Lewis Hamilton launches scheme to increase number of black STEM teachers

F1 star Sir Lewis Hamilton is launching a partnership to boost the recruitment of black teachers in science, technology and maths (STEM) subjects.

The initiative follows the findings from the Hamilton Commission Report, which the seven-time F1 world champion compiled to address the lack of diversity in UK motorsport.

It concluded that from 500,000 teachers in England, only 2% of teachers were from black backgrounds and that 46% of schools in the country have no racially diverse teachers at all.

The new two-year programme, set-up by Hamilton's Mission 44 scheme, will run in partnership with education charity Teach First, and is designed to explore different methods to identify the best practices when recruiting black STEM teachers.

The goal of the scheme is to assist the recruitment and training of 150 black STEM teachers to work in schools serving disadvantaged communities in England.

In a released statement Hamilton, 36, said the project "is another step towards addressing barriers preventing young black students" engagement with STEM, as identified in the Hamilton Commission report.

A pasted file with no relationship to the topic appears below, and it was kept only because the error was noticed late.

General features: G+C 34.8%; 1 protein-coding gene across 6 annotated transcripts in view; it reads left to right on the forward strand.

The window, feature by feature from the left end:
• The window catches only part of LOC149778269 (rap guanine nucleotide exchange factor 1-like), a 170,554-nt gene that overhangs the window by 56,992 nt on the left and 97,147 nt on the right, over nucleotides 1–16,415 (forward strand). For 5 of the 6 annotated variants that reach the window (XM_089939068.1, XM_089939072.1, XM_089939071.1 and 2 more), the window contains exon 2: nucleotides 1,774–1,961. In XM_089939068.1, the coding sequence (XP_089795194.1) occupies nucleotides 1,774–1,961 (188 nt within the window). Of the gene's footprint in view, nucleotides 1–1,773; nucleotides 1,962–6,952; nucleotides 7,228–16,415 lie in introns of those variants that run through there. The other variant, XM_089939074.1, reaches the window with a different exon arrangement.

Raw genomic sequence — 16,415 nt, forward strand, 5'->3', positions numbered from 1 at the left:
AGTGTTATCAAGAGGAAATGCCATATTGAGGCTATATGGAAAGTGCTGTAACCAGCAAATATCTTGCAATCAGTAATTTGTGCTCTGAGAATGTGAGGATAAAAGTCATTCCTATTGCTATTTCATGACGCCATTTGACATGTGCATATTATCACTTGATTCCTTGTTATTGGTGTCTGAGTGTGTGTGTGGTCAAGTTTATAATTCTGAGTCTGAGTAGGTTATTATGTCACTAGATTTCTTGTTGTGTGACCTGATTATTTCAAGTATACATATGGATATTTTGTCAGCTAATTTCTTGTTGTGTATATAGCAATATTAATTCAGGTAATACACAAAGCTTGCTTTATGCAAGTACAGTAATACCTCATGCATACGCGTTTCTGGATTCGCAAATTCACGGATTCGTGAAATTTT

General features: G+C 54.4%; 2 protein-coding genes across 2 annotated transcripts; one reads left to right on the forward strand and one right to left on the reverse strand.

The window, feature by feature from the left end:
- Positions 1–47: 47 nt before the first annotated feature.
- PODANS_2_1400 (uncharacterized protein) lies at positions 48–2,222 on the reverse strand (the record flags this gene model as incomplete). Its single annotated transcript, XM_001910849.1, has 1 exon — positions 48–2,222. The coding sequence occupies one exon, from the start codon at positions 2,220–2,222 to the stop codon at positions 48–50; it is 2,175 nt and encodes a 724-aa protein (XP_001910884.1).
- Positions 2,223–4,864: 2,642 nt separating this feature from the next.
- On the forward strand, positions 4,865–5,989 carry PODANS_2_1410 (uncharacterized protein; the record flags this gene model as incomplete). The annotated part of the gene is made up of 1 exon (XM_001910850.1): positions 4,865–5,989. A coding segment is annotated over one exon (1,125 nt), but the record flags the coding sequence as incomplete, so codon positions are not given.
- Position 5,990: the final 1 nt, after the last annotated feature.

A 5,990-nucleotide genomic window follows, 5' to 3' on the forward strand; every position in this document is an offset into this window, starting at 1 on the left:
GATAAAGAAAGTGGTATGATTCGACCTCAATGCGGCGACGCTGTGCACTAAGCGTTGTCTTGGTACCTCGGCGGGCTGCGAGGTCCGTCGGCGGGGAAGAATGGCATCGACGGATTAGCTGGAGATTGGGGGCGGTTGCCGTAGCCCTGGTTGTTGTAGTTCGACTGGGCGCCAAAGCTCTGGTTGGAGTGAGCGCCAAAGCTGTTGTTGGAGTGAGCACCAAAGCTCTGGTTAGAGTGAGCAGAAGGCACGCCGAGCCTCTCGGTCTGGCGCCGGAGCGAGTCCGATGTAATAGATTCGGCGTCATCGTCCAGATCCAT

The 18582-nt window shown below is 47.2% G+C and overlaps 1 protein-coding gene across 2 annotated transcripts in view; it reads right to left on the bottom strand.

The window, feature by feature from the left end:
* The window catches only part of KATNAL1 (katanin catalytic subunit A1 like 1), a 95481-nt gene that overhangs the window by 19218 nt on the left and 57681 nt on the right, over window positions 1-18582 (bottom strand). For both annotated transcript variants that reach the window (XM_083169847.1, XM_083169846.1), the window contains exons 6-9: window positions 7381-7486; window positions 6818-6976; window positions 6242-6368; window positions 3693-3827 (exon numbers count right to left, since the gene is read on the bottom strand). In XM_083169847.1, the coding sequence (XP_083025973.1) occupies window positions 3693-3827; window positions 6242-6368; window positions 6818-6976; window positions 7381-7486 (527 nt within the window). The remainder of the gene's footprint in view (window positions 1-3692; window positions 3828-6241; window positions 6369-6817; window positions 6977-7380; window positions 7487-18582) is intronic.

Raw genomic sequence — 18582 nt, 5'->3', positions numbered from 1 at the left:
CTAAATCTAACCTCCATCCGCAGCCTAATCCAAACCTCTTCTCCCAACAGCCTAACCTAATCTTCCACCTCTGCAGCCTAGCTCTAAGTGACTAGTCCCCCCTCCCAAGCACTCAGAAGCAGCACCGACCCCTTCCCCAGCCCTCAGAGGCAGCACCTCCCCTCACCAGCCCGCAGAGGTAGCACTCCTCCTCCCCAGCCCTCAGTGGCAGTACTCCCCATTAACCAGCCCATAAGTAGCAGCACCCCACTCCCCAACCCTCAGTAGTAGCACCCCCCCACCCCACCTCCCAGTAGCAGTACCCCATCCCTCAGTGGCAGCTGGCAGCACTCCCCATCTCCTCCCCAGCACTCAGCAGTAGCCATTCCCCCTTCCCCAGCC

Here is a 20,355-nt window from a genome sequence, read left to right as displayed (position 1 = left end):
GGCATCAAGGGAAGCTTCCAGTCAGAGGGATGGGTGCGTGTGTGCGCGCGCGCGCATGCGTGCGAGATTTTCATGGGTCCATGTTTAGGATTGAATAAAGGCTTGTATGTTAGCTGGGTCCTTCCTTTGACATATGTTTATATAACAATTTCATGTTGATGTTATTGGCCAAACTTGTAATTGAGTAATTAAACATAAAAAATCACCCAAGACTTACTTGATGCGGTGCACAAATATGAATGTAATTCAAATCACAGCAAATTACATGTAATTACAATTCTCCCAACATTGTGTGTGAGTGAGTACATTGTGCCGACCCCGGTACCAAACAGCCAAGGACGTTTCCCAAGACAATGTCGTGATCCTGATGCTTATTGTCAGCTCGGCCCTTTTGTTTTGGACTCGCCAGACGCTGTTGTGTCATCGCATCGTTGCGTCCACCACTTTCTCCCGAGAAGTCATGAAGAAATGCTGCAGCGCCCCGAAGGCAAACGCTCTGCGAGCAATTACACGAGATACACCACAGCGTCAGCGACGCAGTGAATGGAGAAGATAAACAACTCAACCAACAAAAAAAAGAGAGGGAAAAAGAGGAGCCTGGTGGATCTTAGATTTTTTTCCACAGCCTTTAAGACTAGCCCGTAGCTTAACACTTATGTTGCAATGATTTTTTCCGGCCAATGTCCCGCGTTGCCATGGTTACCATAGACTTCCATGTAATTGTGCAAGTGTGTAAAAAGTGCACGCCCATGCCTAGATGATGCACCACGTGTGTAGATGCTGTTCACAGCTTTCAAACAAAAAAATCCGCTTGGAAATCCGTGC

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He continued: "We know representation and role models are important across all aspects of society, but especially when it comes to supporting young people's development."

The project has been launched today on UNESCO’s World Teachers Day and coincides with Black History Month, and the Mercedes driver hopes it will ultimately lead to more diversity in classrooms.

“By establishing this partnership, which focuses on identifying the best way to attract Black talent to STEM teaching roles, we hope to create a framework the wider education industry can implement," he continued.

“It’s our hope other organisations recruiting teachers will support and join us on our mission to see more diversity in the classroom.”

Mission 44 was a foundation set-up by Hamilton in 2017 with the goal of supporting, championing and empowering young people from underrepresented groups in the UK to succeed.

The foundation's official Twitter account added: "There aren’t enough Black STEM teachers in England. Almost half of schools in England don’t have any ethnic minority teachers in their classrooms. We're delighted to be partnering with to recruit and train more Black STEM teachers."

In September, Hamilton footed the bill for several emerging young black designers to attend the 2021 Met Gala in New York, in an effort to shine the spotlight on their work.

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